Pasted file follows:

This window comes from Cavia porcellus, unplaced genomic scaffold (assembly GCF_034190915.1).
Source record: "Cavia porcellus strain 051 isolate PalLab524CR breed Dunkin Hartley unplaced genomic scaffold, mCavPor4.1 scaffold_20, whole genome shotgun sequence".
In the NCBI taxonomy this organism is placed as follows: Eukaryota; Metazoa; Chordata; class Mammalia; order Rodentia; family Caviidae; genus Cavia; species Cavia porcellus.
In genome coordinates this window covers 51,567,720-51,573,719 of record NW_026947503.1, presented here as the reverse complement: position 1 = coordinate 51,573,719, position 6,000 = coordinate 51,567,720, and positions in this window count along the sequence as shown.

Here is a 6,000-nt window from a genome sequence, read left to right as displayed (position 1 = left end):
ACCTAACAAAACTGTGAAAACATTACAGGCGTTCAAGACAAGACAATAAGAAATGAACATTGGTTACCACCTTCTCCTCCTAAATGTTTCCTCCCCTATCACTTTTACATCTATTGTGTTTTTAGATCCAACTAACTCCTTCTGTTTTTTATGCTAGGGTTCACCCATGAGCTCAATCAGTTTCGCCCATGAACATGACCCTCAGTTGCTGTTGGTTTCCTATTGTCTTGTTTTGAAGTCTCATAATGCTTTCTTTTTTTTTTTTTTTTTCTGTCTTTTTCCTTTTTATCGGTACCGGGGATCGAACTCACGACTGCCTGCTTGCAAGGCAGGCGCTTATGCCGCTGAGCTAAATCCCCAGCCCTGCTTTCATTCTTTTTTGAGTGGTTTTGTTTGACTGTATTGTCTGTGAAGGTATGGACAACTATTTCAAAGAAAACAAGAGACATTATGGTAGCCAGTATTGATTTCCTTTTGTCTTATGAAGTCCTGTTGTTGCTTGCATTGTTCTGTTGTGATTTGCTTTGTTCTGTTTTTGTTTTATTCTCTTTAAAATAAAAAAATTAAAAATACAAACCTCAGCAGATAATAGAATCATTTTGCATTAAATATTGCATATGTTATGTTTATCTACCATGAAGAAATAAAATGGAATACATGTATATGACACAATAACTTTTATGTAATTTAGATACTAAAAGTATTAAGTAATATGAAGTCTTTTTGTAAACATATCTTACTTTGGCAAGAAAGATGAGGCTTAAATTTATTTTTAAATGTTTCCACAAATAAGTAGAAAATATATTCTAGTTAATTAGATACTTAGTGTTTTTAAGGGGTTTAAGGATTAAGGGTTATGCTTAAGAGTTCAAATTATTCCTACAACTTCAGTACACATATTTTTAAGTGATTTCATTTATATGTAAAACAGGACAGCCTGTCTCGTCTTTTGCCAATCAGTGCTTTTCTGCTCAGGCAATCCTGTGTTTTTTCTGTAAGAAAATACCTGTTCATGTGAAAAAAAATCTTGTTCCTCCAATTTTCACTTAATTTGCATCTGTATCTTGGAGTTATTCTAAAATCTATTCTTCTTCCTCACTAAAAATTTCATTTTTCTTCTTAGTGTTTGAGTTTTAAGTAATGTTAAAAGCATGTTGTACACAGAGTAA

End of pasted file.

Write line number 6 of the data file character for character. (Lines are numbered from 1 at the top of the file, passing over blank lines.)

ACCTAACAAAACTGTGAAAACATTACAGGCGTTCAAGACAAGACAATAAGAAATGAACATTGGTTACCACCTTCTCCTCCTAAATGTTTCCTCCCCTATCACTTTTACATCTATTGTGTTTTTAGATCCAACTAACTCCTTCTGTTTTTTATGCTAGGGTTCACCCATGAGCTCAATCAGTTTCGCCCATGAACATGACCCTCAGTTGCTGTTGGTTTCCTATTGTCTTGTTTTGAAGTCTCATAATGCTTTCTTTTTTTTTTTTTTTTTCTGTCTTTTTCCTTTTTATCGGTACCGGGGATCGAACTCACGACTGCCTGCTTGCAAGGCAGGCGCTTATGCCGCTGAGCTAAATCCCCAGCCCTGCTTTCATTCTTTTTTGAGTGGTTTTGTTTGACTGTATTGTCTGTGAAGGTATGGACAACTATTTCAAAGAAAACAAGAGACATTATGGTAGCCAGTATTGATTTCCTTTTGTCTTATGAAGTCCTGTTGTTGCTTGCATTGTTCTGTTGTGATTTGCTTTGTTCTGTTTTTGTTTTATTCTCTTTAAAATAAAAAAATTAAAAATACAAACCTCAGCAGATAATAGAATCATTTTGCATTAAATATTGCATATGTTATGTTTATCTACCATGAAGAAATAAAATGGAATACATGTATATGACACAATAACTTTTATGTAATTTAGATACTAAAAGTATTAAGTAATATGAAGTCTTTTTGTAAACATATCTTACTTTGGCAAGAAAGATGAGGCTTAAATTTATTTTTAAATGTTTCCACAAATAAGTAGAAAATATATTCTAGTTAATTAGATACTTAGTGTTTTTAAGGGGTTTAAGGATTAAGGGTTATGCTTAAGAGTTCAAATTATTCCTACAACTTCAGTACACATATTTTTAAGTGATTTCATTTATATGTAAAACAGGACAGCCTGTCTCGTCTTTTGCCAATCAGTGCTTTTCTGCTCAGGCAATCCTGTGTTTTTTCTGTAAGAAAATACCTGTTCATGTGAAAAAAAATCTTGTTCCTCCAATTTTCACTTAATTTGCATCTGTATCTTGGAGTTATTCTAAAATCTATTCTTCTTCCTCACTAAAAATTTCATTTTTCTTCTTAGTGTTTGAGTTTTAAGTAATGTTAAAAGCATGTTGTACACAGAGTAA